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Lawsuit Filed for Arrest of America's Cup Boat

In the latest chapter of a dramatic legal battle over the America's Cup AC45 "4 Oracle Team USA", a federal judge has ordered the arrested AC45 released from judicial custody after hearing arguments from both sides yesterday.  Team Oracle is now free to ship the AC45 to Bermuda, where it is expected to be based in the lead-up to the America's Cup World Series.   Chief Magistrate Judge Joseph C. Spero wrote the lengthy opinion order explaining that while in theory wrongful termination of a seaman's contract could support a maritime lien and therefore merit arresting a vessel, in Spooner's case, his employment contract was not sufficiently tied to a particular vessel to support a lien.  Spooner's contract provided that he would perform duties required of him as a member of Team Oracle, but did not specify that his duties would be performed on a particular vessel, or any vessel at all.  While Spooner's lawsuit against Team Oracle will proceed, Spooner's legal team will not have the benefit of holding the AC45 hostage in their negotiations with Team Oracle.

Joe Spooner succeeded in obtaining an arrest warrant for "4 Oracle Team USA," Team Oracle's AC45, which was arrested by U.S. Marshals on March 10, 2015. The Federal Court denied Spooner's first request to arrest the vessel in February, finding that Spooner's complaint failed to show that Team Oracle wrongfully discharged him, given that the Spooner's contract allowed Oracle to fire Spooner "for any reason whatsoever." In response, Spooner's legal team quickly changed tactics, and amended their complaint to allege that Spooner provided "necessaries" to the vessel, giving rise to a federal statutory lien which would allow it to be arrested.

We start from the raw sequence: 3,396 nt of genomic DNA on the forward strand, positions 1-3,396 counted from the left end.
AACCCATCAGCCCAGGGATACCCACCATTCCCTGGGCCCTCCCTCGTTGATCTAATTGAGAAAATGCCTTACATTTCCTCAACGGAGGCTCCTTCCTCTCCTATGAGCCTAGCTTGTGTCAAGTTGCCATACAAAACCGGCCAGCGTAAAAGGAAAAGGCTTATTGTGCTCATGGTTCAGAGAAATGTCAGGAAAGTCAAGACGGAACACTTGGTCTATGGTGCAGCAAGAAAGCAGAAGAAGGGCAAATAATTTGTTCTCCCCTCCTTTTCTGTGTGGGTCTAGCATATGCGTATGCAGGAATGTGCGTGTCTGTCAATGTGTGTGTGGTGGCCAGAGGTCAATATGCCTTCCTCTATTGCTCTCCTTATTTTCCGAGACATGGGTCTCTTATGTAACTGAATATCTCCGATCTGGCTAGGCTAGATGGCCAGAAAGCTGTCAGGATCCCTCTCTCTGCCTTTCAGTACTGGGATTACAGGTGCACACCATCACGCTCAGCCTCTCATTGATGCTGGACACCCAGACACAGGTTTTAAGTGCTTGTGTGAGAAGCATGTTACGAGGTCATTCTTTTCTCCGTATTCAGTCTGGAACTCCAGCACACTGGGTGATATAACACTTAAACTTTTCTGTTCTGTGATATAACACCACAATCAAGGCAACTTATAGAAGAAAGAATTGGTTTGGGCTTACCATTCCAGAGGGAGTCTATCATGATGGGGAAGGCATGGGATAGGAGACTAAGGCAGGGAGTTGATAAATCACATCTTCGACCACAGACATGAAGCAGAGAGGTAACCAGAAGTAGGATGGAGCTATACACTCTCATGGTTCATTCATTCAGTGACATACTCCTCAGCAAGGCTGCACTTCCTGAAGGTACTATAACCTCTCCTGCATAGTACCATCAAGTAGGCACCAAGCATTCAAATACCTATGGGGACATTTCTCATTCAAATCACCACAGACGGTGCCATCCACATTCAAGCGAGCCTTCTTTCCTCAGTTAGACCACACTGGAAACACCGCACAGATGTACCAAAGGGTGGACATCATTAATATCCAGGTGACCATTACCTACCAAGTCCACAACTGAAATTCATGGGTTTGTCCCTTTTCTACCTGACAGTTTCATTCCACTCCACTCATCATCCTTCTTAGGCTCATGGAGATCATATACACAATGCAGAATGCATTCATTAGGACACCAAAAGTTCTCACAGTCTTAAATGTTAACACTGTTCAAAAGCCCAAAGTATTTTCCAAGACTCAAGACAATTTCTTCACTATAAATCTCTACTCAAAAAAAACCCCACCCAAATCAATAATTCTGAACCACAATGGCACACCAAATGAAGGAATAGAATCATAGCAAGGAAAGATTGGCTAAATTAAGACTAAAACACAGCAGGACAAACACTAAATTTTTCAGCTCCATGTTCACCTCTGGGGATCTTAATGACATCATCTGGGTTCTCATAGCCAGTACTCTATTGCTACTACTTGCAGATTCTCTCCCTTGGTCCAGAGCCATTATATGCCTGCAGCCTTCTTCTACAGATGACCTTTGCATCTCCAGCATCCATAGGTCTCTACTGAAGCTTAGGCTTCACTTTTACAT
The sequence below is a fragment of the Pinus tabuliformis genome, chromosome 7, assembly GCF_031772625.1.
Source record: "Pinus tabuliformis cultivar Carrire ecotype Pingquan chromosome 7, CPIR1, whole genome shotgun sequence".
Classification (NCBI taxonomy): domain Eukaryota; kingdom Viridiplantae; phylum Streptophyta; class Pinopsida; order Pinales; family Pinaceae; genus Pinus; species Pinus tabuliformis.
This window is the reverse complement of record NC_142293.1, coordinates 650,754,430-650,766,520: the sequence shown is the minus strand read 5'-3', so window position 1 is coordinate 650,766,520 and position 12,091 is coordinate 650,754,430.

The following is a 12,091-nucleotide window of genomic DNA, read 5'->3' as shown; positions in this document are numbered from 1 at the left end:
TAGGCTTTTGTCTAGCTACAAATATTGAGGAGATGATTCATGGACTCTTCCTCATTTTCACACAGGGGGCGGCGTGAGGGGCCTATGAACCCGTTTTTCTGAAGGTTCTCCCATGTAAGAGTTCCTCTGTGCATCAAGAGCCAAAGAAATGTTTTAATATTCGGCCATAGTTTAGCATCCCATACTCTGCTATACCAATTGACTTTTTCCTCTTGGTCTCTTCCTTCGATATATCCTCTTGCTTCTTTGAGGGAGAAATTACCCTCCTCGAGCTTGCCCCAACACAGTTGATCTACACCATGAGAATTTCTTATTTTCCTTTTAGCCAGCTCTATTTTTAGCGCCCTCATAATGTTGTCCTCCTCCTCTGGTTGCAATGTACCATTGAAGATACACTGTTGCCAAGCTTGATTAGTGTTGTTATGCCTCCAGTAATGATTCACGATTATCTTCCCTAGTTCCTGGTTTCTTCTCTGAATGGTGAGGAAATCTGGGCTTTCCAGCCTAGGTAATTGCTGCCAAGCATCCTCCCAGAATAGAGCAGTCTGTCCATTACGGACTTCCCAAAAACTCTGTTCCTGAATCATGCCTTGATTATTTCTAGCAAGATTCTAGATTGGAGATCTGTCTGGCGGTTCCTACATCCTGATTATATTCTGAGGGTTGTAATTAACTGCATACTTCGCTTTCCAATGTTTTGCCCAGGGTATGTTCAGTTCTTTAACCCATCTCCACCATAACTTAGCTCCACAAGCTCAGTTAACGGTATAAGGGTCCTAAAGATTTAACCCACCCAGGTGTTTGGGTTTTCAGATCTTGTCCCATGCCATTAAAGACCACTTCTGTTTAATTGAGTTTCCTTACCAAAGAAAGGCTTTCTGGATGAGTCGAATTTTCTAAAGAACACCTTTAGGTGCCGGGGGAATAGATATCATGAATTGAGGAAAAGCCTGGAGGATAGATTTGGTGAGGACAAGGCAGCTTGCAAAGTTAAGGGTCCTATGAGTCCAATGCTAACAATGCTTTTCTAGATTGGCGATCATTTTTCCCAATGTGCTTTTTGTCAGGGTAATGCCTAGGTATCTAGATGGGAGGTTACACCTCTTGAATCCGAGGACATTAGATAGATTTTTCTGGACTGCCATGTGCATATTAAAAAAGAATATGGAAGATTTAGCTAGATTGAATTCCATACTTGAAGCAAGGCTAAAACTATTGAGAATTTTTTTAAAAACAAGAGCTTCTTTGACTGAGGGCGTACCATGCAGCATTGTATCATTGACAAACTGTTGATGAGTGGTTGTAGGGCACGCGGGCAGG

Liens for "necessaries" are normally granted to marinas for dockage fees or ship suppliers or repairers for work performed on the vessel. Spooner now claims a "necessaries" lien arising from Team Oracle's failure to reimburse him for his O-1 work visa, and for repairs allegedly performed on the AC45 but not paid for. In addition, Spooner's legal team employed a risky strategy to get the warrant issued without a federal judge's review, by alleging that the AC45's imminent departure for Bermuda was an exigent circumstance that warranted the arrest of the vessel without waiting for the judge. Whether these claims will hold up on review is uncertain, but Oracle's attorneys will almost certainly request an emergency hearing before the court to determine whether the AC45 should be set free.

The new court filings and the AC45's arrest have heightened the drama surrounding this lawsuit. Reportedly, the AC45 was packed into cargo containers and was about to be transported to Bermuda (where it would be outside of the Federal Courts' jurisdiction) when the U.S. Marshals arrested it. For the full text of the amended complaint that secured a warrant to arrest the AC45, click here.

Joe Spooner, Oracle Racing's former grinder and crew for two America's Cup titles and three Fastnet Race wins, is claiming a seaman's lien against the vessel for approximately $725,000 in unpaid wages, plus punitive damages, for an alleged wrongful discharge by Team Oracle. In the amended complaint, Spooner filed emails with the court indicating that Team Oracle released Spooner because he was getting too old to compete.

Under maritime law of the United States, the vessel itself can be sued in Federal Court and be arrested by the U.S. Marshals pending the outcome of the suit.

The AC45 foiling multihull is raced in the America's Cup World Series and used for America's Cup training It is a smaller version of the AC72 raced in the 2013 America's Cup.  

For more information on admiralty and maritime law, click here.
You can read the amended complaint here.
You can read the original complaint here.

We will keep you updated as the case developes.

AC45 4 Racing

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